By the time they emerge from the sleep-deprived fog of caring for a new baby, many moms are shocked to see that their pregnancy glow has been replaced by a host of skin issues, from horrible cystic acne to discoloration. Hormones have a tendency to wreak havoc on our skin and pregnancy, both pre- and post-natal, is certainly a time of great hormonal change. Thankfully, the implementation of some simple skincare routines can minimize those hormonal side effects and restore your glow in no time. Here are our recommendations for four common postpartum skin issues.
Dubbed “the mask of pregnancy,” melasma is a condition characterized by lighter or darker skin patches that typically appear on the forehead, nose, chin, cheeks, neck, and forearms. For most, this hyperpigmentation will fade one month to a year after delivery; however, there are circumstances when the discoloration can last longer. A variety of factors can contribute to the manifestation of melasma, including fluctuating hormone levels, exposure to the sun, and plain old genetics.
To prevent new occurrences of melasma, application of sunscreen before heading outdoors is recommended. To treat melasma already present, you’ll want to begin your daily skincare ritual with a gentle cleansing agent. A vitamin C-rich facial wash such as the belif Creamy Cleansing Foam Moist will do the trick. Follow up with a natural toner of your choosing, apply a vitamin c serum, and then follow up with a moisturizer. For especially troubling cases, you may also want to opt for a vitamin C chemical peel. Vitamin C is known for its antioxidant properties which assist in the fading of dark spots.
Whenever acne is present, hormones are to blame. It’s no wonder that after giving birth, many new moms discover that they’re plagued by acne. However, treating acne while breastfeeding can be a bit complex as there are concerns about certain medications making their way into breastmilk. Not to worry, there are safer options.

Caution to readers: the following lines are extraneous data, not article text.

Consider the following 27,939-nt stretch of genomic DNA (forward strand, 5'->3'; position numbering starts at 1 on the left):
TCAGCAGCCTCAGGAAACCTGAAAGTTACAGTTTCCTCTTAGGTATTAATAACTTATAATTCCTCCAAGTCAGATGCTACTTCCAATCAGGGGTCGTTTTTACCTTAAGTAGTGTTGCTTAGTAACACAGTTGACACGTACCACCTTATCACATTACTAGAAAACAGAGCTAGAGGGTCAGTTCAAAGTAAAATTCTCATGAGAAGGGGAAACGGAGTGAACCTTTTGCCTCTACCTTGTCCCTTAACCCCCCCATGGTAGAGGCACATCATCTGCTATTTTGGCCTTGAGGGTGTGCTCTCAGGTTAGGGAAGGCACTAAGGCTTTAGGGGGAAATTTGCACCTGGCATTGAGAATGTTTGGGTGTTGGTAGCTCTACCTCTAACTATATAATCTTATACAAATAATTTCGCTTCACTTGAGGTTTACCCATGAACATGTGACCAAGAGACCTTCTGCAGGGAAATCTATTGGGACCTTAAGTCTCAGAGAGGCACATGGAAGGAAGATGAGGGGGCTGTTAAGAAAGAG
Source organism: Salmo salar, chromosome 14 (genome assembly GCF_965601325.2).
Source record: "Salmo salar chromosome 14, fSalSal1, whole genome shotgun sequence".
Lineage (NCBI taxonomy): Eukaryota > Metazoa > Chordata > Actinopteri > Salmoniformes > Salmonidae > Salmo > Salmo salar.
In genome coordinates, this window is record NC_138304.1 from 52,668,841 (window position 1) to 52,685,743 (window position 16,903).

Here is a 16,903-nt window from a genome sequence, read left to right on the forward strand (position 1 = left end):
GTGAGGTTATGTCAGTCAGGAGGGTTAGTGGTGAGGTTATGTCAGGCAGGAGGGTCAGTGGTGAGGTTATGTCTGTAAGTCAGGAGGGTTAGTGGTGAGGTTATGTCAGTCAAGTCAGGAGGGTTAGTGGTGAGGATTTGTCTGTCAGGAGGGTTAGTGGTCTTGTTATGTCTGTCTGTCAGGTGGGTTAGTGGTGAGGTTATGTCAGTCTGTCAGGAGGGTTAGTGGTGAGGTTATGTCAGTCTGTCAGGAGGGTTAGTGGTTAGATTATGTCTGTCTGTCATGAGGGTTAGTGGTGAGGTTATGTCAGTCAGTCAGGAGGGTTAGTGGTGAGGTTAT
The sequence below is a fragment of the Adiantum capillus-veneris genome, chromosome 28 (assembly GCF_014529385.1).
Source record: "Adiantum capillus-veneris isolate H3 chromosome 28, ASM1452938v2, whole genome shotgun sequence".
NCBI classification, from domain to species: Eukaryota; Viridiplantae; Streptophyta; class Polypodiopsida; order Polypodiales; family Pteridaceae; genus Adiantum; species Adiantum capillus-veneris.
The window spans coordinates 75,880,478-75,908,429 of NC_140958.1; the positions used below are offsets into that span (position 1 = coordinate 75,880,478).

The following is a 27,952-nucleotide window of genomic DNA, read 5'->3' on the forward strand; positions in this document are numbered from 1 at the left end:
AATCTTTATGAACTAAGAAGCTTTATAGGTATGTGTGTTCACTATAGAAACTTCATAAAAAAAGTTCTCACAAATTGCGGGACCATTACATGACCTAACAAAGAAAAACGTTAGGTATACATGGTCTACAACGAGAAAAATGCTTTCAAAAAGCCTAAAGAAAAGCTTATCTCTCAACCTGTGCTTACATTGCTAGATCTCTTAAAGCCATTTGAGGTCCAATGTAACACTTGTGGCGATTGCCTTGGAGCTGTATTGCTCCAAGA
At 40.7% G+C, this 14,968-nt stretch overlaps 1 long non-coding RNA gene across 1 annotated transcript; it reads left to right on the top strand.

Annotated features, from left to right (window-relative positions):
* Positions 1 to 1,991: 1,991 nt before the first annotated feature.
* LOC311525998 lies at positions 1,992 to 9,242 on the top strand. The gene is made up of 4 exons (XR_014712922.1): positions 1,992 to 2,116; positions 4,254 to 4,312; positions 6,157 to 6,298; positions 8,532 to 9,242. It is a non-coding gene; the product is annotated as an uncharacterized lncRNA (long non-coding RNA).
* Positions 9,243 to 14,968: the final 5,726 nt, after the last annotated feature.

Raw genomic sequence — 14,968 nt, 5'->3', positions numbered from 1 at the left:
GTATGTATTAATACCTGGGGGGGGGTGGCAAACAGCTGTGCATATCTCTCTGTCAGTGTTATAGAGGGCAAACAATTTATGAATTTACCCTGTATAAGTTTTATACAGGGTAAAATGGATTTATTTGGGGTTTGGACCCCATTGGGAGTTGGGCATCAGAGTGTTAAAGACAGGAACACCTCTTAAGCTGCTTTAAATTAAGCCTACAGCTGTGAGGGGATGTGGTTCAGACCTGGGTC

As with any great skincare routine, you want to begin with a gentle cleanser, such as Mederma’s AG Facial Cleanser, which has acne-fighting properties but is still safe to use while pregnant or nursing. Next, you’ll want to apply a toner. Dickinson’s Pore Perfecting Witch Hazel Toner is a breastfeeding-safe option. Follow up with a serum of your choosing — you can never go wrong with a vitamin C serum. Lastly, you’ll want to apply a hydrating moisturizer such as Neutrogena’s Hydro Boost Water Gel. If you find that you’re needing to spot treat pimples, try applying tea tree oil to the affected area. Exfoliating two to three times per week is also recommended. Belli’s Fresh Start Pre-Treatment Scrub is a great option.
Acne Scars or Dark Spots
Even worse than postpartum acne are the scars and dark spots those awful pimples leave behind. Thankfully, there are ways to fade those marks within a few weeks’ time. Similar to the routine for melasma, you’ll want to incorporate a healthy amount of vitamin C into your skincare regimen. Starting with a vitamin C-rich cleanser will set you up right in your journey to a clearer complexion. Next, you’ll want to apply a toner, followed by a vitamin C serum and a hydrating moisturizer.
Dull, Dry Skin
Another common postpartum side effect is dull, dry skin — especially when nursing. First things first, it is important to stay hydrated. It is recommended that nursing mothers consume 100 ounces of water per day, which is why the nurses in your maternity ward were probably chasing you around your room with a pitcher of water during your stay at the hospital. As important as it may be, drinking water is not a cure-all for dull postpartum skin.
To restore your glow, you’ll want to begin with a hydrating facial cleanser such as the Creamy Moisturizer Deep Moist by belif. Follow up with a toner and hydrating serum, such as The Ordinary’s 100% Plant-Derived Squalane. Next, you’ll want to indulge in a super-hydrating, water-based moisturizer like belif’s The True Cream Aqua Bomb. If you find that your skin is especially dry, try adding a hydrating mask to your rotation a couple of nights per week.
Playing it safe:
Medical professionals advise nursing mothers to avoid skincare products that contain retinoic acid, retin-A, retinol, retinyl linoleate or palmitate, diferin, razarotene or tazorac and avage, BHA or beta hydroxy acid, and salicylic acid.
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